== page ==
Pregnancy related Pelvic Floor weakness / dysfunction

Pelvic floor dysfunction is the inability to correctly tighten and relax the pelvic floor muscles. These muscles help to support the organs in your pelvis, including the bladder, rectum, and uterus or prostate. Contracting and relaxing these muscles allows you to control your bowel movements, urination.



  • Bladder issues, such as the sudden urge to urinate, painful urination or leaking. There might also be difficulty starting to urinate or emptying the bladder properly and leaking when coughing, laughing or exercising.
  • Constipation or bowel strains that are different to normal or leaking stool or difficulty controlling gas.
  • Lower back pain.
  • Pain or a pressure in the pelvic region, genitals, or rectum area.
  • Pain or discomfort during sex.
  • Muscle spasms in the pelvis.
  • Feel heaviness, fullness, pulling, or aching in the vagina that gets worse by the end of the day or is related to a bowel movement
  • See or feel a “bulge” or “something coming out” of the vagina.


  • THIS study reported that spontaneous vaginal deliveries were significantly more likely to be associated with stress incontinence and prolapse and the most dramatic risk was associated with operative vaginal births.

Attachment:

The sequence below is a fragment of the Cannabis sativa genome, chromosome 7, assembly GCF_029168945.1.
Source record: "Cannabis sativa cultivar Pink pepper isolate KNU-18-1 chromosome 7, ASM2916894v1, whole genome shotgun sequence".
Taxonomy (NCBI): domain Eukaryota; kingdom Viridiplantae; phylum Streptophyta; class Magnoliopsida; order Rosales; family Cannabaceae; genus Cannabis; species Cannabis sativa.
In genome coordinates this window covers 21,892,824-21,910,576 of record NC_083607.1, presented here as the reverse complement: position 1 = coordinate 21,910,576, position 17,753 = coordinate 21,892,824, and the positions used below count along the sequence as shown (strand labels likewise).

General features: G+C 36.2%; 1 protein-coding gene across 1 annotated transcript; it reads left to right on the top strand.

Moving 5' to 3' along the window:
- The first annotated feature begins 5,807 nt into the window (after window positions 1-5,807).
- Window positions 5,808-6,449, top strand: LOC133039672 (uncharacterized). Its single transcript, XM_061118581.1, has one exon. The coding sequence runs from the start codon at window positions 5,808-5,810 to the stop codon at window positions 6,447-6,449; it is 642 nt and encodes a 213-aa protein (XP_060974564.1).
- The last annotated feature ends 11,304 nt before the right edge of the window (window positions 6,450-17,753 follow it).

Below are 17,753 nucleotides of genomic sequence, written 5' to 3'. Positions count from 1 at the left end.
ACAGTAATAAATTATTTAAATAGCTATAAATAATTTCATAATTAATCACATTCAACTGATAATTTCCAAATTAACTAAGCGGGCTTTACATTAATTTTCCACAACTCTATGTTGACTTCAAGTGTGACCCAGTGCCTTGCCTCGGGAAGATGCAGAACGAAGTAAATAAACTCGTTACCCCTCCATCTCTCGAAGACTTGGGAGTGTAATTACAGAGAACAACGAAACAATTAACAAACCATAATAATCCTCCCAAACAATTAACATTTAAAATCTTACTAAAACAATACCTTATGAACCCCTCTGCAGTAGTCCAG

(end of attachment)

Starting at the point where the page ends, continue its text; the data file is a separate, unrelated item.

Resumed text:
• Injuries to nerves during births.
  • Injuries to muscles and other soft tissues during birth.
  • The formation of scar tissue following tears / surgical interventions during or following births.


Here is what the evidence says about the treatment options:


Pilatesevidence does support the use of Pilates-based exercise during & after pregnancy for the treatment of many conditions including pelvic floor strength. Evidence has also shown that Pilates can also have a positive effect on the birth and the outcome following the birth. This study compared Pilates with standard pelvic floor exercises and concluded that the Pilates exercise program was as effective as conventional pelvic floor exercises in speeding up continence recovery and it also achieved a higher rate of fully continent patients in the short-term.

Have a look at our Top 5 online Pilates options here.


Yogaevidence  suggests that prenatal yoga may help pelvic dysfunction and help to improve mental health conditions like stress, depression, anxiety that can be associated with pain in pregnancy. Yoga has also been shown to help with pain and pleasure at the delivery of the baby and with perinatal outcomes such as lower delivery times and obstetrical complications.

There are lots of Online Yoga programmes available, have a look at our Top 5 here (and why we love them)!  You can also read our blog on how yoga can help in other ways.



Pelvic Floor strengthening exercises – Many studies have shown the effectiveness in pelvic floor exercises when it comes to improving pelvic floor strength and incontinence symptoms. THIS study found that pelvic floor training exercises could cure or improve symptoms of stress incontinence in particular but also were effective on all other types of urinary incontinence.

Have a read of the blog on pelvic floor exercises vs Pilates HERE.